“We live in the age of racialized mass incarceration. An age in which tens of thousands of human beings are caged in solitary confinement every day. Some for decades at a time. “The Darkest Hour” exposes the inhumane impact of extreme isolation experienced by those incarcerated nationwide.

Through intimate interviews with death row survivors like Nanon Williams, now serving life in general population, and the last words of men like Napoleon Beazley before execution by the state of Texas, these stories reveal the savage inner workings of our justice system.

Narrated in hip hop and spoken word by artist/activist Bryonn Bain, creator of the groundbreaking multimedia production “Lyrics from Lockdown” (executive produced by Harry Belafonte), the film’s soundtrack, the “Life After Lockdown: Digital Mixtape,” features founding hip hop DJ Kool Herc and an all-star cast of legends.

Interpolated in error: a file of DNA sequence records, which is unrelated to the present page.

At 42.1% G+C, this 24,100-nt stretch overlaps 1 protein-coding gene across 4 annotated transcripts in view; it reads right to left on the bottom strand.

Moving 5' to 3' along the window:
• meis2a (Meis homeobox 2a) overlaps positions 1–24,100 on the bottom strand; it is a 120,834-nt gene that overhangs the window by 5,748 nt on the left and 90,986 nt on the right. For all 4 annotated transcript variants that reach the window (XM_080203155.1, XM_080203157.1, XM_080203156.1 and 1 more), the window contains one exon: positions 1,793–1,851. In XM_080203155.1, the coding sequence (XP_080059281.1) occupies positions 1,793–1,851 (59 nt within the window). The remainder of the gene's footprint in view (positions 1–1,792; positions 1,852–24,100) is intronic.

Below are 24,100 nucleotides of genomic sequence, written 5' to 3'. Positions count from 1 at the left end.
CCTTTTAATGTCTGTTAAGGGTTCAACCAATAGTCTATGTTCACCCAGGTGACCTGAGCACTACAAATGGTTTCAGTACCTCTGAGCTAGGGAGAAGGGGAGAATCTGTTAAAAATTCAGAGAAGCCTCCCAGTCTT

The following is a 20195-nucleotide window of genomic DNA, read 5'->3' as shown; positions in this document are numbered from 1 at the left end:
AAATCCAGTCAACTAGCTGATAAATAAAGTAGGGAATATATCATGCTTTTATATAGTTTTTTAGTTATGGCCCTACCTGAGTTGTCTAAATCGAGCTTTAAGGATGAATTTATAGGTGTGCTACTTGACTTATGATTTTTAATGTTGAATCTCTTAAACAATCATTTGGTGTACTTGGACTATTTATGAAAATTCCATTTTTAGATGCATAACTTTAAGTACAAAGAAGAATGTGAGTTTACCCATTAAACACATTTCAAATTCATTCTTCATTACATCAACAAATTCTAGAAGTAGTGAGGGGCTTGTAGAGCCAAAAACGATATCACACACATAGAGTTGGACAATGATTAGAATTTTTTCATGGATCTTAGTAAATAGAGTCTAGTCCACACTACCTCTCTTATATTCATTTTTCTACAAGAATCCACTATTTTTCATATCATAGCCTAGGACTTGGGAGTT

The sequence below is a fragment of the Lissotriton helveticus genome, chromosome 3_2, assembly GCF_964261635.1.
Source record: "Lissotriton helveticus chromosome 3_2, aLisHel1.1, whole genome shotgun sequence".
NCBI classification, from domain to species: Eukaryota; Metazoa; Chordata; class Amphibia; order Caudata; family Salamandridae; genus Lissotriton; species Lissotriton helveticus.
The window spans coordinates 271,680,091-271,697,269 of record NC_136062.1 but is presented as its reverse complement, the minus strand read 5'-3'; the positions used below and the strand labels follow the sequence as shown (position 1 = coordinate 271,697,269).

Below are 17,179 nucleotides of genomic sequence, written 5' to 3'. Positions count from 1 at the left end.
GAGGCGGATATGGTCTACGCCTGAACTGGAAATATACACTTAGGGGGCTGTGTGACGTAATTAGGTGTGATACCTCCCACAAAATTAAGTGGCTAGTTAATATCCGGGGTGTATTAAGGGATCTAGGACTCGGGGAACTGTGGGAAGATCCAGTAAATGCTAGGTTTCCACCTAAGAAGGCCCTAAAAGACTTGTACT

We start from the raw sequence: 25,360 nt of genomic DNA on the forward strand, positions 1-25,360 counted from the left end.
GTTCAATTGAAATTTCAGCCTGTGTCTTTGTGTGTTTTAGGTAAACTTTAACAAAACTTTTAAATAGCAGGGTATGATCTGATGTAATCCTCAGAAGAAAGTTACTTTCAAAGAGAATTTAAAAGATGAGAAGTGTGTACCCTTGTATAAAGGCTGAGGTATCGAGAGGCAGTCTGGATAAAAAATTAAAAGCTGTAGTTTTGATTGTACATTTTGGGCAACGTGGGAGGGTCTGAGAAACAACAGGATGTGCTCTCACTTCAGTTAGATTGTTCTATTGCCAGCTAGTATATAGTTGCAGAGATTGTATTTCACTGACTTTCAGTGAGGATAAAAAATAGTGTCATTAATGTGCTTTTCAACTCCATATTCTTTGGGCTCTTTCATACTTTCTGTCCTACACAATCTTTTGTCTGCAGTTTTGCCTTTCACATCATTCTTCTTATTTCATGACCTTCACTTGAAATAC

“The Darkest Hour” is a call to action for a complete paradigm shift. We will either be ruled by passionate cries for punishment, or heal ourselves with the compassion required to repair a broken nation. ”

Want to read and discuss with us?

Find the book: http://www.amazon.com/The-Darkest-Hour-Shedding-Isolation-ebook/dp/B00N51PW3Q

and contact us to let us know you want to join!

Report on “Overuse of Solitary” from ACLU of Texas

As some readers may be aware, in the last several years inmates in several states have protested against the use of long-term solitary confinement and the conditions in “ad-seg”. This has also recently been the case in Eastham Unit and on Death Row in Texas (Polunsky Unit) according to correspondence I have personally received from inmates in those facilities.